I’m going to equip you with the tools to build a case for your meeting, and make it a no-brainer for your manager to give you a pay rise. Too many times people naively ask for a rise and get backed into a corner when their manager questions them about why they deserve it. To avoid this trap, you need to have the evidence and the confidence to back up your claim.
What is your role worth?
Go to payscale.com and search your current job title. You’ll get the average salary or wage that a person in your role should be earning.
Compare that to your current wage: if you’re getting paid below the average, it’s time to have a chat with your manager to negotiate your salary.
If you’re getting paid around the average earnings, then its time to build a case about the added value that you bring to your role. You’ll want to set a goal for the next three to six months to ‘wow’ your manager and showcase some of your best work.
All the while, keep building your case with specific examples and metrics of how you’ve exceeded expectations and performed above and beyond the requirements of your role.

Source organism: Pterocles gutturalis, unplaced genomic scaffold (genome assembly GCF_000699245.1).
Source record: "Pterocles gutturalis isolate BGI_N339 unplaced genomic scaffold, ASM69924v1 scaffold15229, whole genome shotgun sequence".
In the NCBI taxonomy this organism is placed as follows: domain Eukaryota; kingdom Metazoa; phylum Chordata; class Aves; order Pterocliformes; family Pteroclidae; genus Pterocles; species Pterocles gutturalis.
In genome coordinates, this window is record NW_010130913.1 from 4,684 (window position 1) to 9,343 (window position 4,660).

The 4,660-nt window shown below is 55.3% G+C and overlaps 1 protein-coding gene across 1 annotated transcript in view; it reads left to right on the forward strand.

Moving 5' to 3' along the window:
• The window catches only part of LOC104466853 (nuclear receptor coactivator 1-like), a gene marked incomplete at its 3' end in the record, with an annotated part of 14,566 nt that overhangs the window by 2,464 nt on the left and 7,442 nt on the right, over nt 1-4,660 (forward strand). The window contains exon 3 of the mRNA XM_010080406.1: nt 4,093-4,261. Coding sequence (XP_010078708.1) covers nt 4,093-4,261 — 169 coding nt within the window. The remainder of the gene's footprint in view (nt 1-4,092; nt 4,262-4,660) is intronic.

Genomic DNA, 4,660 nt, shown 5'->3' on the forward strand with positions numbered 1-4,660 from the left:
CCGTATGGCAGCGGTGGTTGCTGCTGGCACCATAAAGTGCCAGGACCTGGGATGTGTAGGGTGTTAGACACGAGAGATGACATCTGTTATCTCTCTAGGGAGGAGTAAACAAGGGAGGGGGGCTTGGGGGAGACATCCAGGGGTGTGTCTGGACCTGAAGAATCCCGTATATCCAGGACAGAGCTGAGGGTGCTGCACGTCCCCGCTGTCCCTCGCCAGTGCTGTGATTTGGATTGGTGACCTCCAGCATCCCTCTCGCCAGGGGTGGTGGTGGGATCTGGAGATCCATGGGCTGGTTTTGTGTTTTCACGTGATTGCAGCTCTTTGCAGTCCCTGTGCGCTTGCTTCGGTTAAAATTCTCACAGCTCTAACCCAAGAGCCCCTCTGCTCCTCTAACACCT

Do some market research
You should actually apply for higher salary jobs, even if you don’t intend to change companies. This step lets you know how marketable your CV is.
If a company calls you back and offers you the job with a higher salary than you’re currently earning; you now have proof of concept. Lean into the confidence that this provides and take note of this useful piece of information. Use this information in your salary negotiation as proof that you are worth more money than you’re currently being paid.
This might help too: Pay rise negotiating mistakes
Measure your contributions
Senior leaders respond better to clearly identified metrics. It’s how businesses measure productivity and ROI across the board. Think about KPIs, earnings, scoreboards, click-through-rates — these are the ingrained metrics of corporate productivity. Get as many favourable metrics as you can from your task management system.
If you can’t access these metrics, make your own metric system like the one below:
- Are you putting in work after hours, if so, how many hours?
- Do you know how much money your role makes the company?